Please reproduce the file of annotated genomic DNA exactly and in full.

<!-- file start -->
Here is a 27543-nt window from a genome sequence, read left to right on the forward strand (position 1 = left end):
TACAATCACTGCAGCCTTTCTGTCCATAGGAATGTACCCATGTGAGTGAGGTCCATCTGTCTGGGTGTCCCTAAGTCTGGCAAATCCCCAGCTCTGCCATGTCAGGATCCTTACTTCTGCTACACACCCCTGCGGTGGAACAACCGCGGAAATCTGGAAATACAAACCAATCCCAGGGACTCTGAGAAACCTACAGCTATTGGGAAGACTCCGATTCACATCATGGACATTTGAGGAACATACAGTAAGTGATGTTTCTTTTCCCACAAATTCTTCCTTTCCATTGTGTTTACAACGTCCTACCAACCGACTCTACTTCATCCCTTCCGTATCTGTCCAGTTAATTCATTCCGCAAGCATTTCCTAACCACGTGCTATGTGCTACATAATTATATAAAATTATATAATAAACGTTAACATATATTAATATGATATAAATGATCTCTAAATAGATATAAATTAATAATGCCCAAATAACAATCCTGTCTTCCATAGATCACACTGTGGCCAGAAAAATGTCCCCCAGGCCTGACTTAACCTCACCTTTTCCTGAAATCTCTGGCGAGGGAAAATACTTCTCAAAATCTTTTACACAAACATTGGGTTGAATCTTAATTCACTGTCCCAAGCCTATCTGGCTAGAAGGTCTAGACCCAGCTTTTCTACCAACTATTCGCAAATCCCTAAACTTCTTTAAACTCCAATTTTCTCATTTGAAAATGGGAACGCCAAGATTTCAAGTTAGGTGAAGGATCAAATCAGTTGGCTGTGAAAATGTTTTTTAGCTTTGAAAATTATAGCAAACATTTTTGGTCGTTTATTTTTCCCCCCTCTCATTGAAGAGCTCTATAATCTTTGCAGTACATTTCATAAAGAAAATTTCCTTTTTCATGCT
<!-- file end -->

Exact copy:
Here is a 27543-nt window from a genome sequence, read left to right on the forward strand (position 1 = left end):
TACAATCACTGCAGCCTTTCTGTCCATAGGAATGTACCCATGTGAGTGAGGTCCATCTGTCTGGGTGTCCCTAAGTCTGGCAAATCCCCAGCTCTGCCATGTCAGGATCCTTACTTCTGCTACACACCCCTGCGGTGGAACAACCGCGGAAATCTGGAAATACAAACCAATCCCAGGGACTCTGAGAAACCTACAGCTATTGGGAAGACTCCGATTCACATCATGGACATTTGAGGAACATACAGTAAGTGATGTTTCTTTTCCCACAAATTCTTCCTTTCCATTGTGTTTACAACGTCCTACCAACCGACTCTACTTCATCCCTTCCGTATCTGTCCAGTTAATTCATTCCGCAAGCATTTCCTAACCACGTGCTATGTGCTACATAATTATATAAAATTATATAATAAACGTTAACATATATTAATATGATATAAATGATCTCTAAATAGATATAAATTAATAATGCCCAAATAACAATCCTGTCTTCCATAGATCACACTGTGGCCAGAAAAATGTCCCCCAGGCCTGACTTAACCTCACCTTTTCCTGAAATCTCTGGCGAGGGAAAATACTTCTCAAAATCTTTTACACAAACATTGGGTTGAATCTTAATTCACTGTCCCAAGCCTATCTGGCTAGAAGGTCTAGACCCAGCTTTTCTACCAACTATTCGCAAATCCCTAAACTTCTTTAAACTCCAATTTTCTCATTTGAAAATGGGAACGCCAAGATTTCAAGTTAGGTGAAGGATCAAATCAGTTGGCTGTGAAAATGTTTTTTAGCTTTGAAAATTATAGCAAACATTTTTGGTCGTTTATTTTTCCCCCCTCTCATTGAAGAGCTCTATAATCTTTGCAGTACATTTCATAAAGAAAATTTCCTTTTTCATGCT